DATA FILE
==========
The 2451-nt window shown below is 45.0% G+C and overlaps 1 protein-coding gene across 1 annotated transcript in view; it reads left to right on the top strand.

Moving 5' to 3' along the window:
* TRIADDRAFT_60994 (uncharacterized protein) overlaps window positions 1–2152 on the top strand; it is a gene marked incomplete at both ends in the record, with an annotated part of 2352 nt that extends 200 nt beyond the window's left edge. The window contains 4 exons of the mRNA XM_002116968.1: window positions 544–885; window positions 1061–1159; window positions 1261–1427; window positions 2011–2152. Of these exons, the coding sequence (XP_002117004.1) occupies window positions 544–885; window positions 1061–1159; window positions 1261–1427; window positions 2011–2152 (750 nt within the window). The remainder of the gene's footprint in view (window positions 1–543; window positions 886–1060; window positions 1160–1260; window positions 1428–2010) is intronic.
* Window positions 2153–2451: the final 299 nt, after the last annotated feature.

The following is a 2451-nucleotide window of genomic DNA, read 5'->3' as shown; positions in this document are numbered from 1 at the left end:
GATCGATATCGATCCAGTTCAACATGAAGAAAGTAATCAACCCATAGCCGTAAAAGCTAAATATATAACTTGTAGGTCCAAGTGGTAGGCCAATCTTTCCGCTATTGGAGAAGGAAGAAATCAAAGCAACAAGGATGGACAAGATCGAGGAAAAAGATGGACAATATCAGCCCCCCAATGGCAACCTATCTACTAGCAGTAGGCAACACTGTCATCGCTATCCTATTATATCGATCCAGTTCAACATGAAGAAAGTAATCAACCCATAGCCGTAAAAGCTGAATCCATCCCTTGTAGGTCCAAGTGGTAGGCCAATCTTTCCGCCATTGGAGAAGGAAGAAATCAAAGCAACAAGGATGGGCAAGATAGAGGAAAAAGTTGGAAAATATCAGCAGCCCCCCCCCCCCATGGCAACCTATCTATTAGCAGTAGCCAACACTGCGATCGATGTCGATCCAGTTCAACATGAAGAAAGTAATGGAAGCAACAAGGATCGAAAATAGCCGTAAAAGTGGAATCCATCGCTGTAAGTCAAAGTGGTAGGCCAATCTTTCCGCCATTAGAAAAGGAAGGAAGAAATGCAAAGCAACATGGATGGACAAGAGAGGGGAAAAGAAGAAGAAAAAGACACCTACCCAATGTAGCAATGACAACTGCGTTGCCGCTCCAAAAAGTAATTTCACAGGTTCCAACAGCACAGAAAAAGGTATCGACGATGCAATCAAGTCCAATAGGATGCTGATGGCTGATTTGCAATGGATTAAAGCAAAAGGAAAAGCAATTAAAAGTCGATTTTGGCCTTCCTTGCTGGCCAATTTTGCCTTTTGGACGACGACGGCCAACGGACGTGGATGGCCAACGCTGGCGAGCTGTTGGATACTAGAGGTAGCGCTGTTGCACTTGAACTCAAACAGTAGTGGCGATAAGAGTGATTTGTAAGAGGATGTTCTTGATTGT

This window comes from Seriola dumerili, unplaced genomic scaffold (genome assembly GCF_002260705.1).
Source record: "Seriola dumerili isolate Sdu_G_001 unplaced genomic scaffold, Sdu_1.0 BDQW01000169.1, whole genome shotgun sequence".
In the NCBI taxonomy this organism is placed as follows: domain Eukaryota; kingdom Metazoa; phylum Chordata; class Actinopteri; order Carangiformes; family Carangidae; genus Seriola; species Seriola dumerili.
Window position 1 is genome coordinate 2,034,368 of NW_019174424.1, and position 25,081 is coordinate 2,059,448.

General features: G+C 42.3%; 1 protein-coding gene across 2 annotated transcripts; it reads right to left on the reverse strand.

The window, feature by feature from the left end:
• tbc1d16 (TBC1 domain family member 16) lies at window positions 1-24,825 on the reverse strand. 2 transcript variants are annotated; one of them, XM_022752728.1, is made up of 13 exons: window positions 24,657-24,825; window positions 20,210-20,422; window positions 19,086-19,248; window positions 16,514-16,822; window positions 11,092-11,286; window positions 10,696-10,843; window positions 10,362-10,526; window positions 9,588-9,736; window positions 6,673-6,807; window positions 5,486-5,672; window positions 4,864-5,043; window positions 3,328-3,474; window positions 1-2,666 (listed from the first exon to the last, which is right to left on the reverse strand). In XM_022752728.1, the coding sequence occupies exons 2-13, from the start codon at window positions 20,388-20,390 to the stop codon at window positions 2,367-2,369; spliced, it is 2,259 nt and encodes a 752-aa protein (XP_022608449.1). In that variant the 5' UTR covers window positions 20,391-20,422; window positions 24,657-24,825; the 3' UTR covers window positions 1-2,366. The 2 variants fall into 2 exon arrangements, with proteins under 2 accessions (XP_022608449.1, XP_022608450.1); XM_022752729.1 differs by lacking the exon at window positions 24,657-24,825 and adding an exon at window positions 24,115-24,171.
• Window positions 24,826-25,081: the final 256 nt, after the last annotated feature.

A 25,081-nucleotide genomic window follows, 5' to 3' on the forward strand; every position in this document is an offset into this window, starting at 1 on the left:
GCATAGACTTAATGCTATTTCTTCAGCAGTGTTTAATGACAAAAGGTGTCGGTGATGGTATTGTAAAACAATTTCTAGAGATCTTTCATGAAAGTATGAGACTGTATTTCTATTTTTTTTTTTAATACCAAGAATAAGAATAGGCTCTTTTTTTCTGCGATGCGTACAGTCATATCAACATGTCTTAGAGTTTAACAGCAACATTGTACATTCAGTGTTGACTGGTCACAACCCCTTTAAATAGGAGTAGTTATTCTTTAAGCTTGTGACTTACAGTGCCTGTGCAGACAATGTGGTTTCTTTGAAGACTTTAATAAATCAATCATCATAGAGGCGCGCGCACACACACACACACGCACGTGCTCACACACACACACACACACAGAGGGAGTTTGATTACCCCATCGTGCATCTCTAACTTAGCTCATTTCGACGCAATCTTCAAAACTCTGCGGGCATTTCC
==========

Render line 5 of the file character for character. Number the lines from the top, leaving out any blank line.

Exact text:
The following is a 2451-nucleotide window of genomic DNA, read 5'->3' as shown; positions in this document are numbered from 1 at the left end: